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Why ‘corpsumers’ are such a catch for brands

John Farrell, PR and Communications Committee chair, the Worshipful Company of Marketors, discusses a buyer that makes up one third of the population: the corporate consumer

As marketers, we are constantly seeking to target and engage with certain consumer demographics in order to drive sales. If we were selling luxury sports cars, for example, it would simply make sense to aim communications towards high-income-earning adults rather than cash-deprived students.

But there is a certain category of consumer that permeates across all industries and should be considered as a top priority for brands: the ‘corpsumer’. The typical corpsumer is far more engaged than your average shopper, and they wield a surprising amount of influence over the success of businesses. According to MWWPR, they can be defined as “brand activists that think a company’s values, actions and corporate reputation are just as important as the product it makes”.

Making up around one-third of the global population, those that fall into the corpsumer demographic tend to possess a similar set of traits. They are usually well-educated millennials and/or ‘gen x-ers’ that work full-time and earn a high income. Many of them are also parents.

Corpsumers take pride in being culturally current, and this often shapes the type of person they have become. Statistics from MWWPR have found that half of all corpsumers share their views on current events, politics and cultural issues several times a week, while just under half (48%) say that what they read may influence their individual feelings towards a particular company.

Why are corpsumers important?

Well, in short, they are incredibly loyal. More than half of corpsumers have continued shopping with brands despite bad product experiences because they supported other efforts made by them. From a business perspective, this loyalty is a positive indicator that your business is effectively conveying its messaging, beliefs and values. This loyalty also converts to financial gain, with 67% of corpsumers saying they would rather pay full price for a product that reflects their own personal values than buy a different product at a discounted price.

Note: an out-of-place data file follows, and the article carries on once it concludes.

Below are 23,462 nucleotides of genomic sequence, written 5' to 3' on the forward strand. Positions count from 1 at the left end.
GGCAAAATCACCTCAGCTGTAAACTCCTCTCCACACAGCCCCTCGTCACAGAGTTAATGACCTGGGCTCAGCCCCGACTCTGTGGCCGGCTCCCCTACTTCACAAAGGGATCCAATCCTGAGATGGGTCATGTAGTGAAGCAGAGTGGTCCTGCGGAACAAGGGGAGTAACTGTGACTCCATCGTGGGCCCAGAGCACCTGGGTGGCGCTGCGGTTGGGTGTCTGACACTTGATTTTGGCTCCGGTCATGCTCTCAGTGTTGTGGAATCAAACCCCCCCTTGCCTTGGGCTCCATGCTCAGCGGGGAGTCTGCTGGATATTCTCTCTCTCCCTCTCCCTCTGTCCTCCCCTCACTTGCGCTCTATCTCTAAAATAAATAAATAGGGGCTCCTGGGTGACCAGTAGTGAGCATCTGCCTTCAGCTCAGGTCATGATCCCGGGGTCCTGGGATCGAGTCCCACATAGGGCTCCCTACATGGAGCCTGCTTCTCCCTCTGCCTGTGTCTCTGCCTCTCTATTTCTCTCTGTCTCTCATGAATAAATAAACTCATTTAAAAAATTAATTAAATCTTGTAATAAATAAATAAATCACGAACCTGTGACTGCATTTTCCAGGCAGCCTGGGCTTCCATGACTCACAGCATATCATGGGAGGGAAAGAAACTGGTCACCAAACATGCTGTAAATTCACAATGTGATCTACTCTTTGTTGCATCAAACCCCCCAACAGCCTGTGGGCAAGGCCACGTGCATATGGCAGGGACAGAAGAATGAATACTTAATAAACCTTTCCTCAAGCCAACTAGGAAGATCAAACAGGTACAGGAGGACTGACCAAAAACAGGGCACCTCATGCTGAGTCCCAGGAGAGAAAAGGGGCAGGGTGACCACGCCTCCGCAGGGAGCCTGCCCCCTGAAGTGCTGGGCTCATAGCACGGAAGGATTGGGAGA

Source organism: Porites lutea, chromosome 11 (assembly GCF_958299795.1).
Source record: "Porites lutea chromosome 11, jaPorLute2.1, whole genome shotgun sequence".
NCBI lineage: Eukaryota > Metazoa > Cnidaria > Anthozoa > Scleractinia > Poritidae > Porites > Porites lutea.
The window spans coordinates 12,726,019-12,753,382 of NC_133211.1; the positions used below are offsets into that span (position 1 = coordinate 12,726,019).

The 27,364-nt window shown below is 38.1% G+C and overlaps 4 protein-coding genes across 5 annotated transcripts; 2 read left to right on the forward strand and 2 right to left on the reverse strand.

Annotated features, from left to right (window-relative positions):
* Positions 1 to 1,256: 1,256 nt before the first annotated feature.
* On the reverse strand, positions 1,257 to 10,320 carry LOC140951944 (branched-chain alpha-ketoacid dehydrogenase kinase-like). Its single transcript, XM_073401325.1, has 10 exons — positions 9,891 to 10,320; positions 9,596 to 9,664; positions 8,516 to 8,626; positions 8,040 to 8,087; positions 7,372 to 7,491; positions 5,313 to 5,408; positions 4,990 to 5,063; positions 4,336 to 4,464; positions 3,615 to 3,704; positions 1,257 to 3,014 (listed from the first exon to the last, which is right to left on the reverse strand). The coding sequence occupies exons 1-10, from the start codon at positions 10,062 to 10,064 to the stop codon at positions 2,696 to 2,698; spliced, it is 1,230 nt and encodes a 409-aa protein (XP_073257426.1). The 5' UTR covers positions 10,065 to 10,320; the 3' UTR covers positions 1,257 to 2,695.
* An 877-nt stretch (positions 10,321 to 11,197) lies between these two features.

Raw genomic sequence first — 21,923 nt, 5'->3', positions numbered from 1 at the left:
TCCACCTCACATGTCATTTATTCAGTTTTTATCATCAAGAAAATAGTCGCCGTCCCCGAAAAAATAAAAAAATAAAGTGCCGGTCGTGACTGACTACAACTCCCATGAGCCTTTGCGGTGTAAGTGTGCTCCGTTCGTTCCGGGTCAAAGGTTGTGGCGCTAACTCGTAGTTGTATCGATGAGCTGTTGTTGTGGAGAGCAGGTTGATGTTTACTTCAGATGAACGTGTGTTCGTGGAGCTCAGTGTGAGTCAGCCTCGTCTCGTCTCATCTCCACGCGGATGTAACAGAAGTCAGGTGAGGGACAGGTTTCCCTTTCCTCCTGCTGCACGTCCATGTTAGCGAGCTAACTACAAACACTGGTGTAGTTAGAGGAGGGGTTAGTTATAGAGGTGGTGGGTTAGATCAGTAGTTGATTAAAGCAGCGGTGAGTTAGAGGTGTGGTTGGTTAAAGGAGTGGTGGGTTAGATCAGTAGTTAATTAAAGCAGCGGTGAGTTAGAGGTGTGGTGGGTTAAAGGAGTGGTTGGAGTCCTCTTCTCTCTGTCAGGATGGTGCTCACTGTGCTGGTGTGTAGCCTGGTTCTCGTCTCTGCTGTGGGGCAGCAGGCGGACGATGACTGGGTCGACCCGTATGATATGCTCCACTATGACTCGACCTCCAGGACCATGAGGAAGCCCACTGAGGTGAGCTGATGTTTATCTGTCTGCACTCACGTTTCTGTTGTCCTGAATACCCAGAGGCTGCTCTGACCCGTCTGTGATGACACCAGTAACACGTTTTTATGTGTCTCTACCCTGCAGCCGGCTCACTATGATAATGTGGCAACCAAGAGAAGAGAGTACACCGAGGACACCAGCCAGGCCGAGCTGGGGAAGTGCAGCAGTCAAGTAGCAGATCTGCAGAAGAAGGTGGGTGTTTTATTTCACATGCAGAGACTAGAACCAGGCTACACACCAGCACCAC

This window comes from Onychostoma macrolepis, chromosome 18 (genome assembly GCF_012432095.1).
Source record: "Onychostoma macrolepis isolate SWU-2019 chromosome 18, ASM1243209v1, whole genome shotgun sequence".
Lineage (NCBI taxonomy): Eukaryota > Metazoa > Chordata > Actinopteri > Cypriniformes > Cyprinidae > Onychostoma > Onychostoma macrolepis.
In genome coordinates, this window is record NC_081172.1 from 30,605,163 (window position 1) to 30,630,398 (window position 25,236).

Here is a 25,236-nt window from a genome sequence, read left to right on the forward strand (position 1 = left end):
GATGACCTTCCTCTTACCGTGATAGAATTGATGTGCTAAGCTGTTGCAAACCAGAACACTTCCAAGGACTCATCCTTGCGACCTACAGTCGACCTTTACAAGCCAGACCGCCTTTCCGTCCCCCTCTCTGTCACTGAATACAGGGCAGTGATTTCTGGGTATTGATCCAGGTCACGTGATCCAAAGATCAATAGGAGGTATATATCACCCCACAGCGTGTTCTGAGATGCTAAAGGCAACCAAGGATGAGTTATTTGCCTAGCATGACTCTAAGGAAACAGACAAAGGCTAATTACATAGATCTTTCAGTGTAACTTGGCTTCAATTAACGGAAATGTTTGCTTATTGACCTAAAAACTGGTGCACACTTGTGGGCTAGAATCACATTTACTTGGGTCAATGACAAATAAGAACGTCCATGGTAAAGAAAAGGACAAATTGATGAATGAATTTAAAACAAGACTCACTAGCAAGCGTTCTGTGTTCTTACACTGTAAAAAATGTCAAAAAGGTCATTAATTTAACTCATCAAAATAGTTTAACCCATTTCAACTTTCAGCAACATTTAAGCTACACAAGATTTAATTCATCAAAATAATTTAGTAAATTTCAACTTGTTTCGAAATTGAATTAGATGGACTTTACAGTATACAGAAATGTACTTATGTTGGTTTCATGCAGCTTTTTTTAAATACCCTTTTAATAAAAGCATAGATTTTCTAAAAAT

There are obviously huge benefits to be gained from those that are loyal to your brand, but quite the opposite can be said about those that take an active dislike against you, whether it be for personal, ethical or experiential reasons. While 76% of corpsumers have encouraged their peers to shop with a brand that they support, 74% have actively encouraged someone to give up or not use a product because they do not agree with the brand behind it.

Corpsumers are both more conscious in where they choose to shop – if they are going to spend money, they want to ensure that money is going towards a deserved brand or cause – and so in some ways their patronage is a well-earned accreditation. AS MWWPR says, “this growing segment is a critical business imperative to target because their attitudes and beliefs about company reputation are so strong that they drive behaviour. They look to corporate reputation to determine not only the products they buy, but also the companies they invest in, do business with and work for.”

How can brands connect with corpsumers?

The reason that corpsumers choose to engage with certain brands in such a committed way is that they see a part of themselves reflected within the brand itself. They are identifying with you in the same way they might do with a friend that shares similar interests and beliefs.

This is why, if brands want to increase the number of corpsumers it is capturing, it must look to build a strong, detailed and credible mission statement that acts as the backbone for the entire company. It isn’t enough to simply set up shop and start selling products; you need to make it clear to consumers why you believe in what you’re selling and how your actions will help to make a positive change in the world. Without a story, how else are consumers meant to know what you really believe in?

In this regard, it also helps to build a deep, analytical understanding of your current target audience that can help you to gauge their thoughts and opinions. For example, if it transpires that large swathes of your audience actively seek to purchase organic products, it would make sense to emphasise your commitment towards such products if you aren’t already. Simply lying about your commitment to sway corpsumers, however, would be an incredibly unwise move to make – we have already written about what can occur when they take a dislike towards a brand.

Conclusion

Corpsumers are an incredibly important demographic to hold on to, and the benefits involved in the relationship are mutual. For brands, they are able to benefit from having a group of ambassadors that offer unrivalled loyalty, while the corpsumers themselves are able to nail their colours to the mast of a brand they believe reflects their personal ethics and values. There is also an element of hope involved in this transaction, with more than half (53%) of corpsumers believing that a company has a greater ability to make a positive impact in the world than the Government does.

To hold on to these precious individuals, brands need to assign themselves a set of beliefs that set them apart as a conscious, individual entity that individuals can relate to, while also developing a clearer image of their own target audience’s beliefs and behaviours. By combining these two factors and using the results effectively, brands can reap the benefits of connecting with an ever-growing group of corpsumers.

The Worshipful Company of Marketors is a thriving, modern Livery Company, whose membership includes the top marketing professionals in the City of London.

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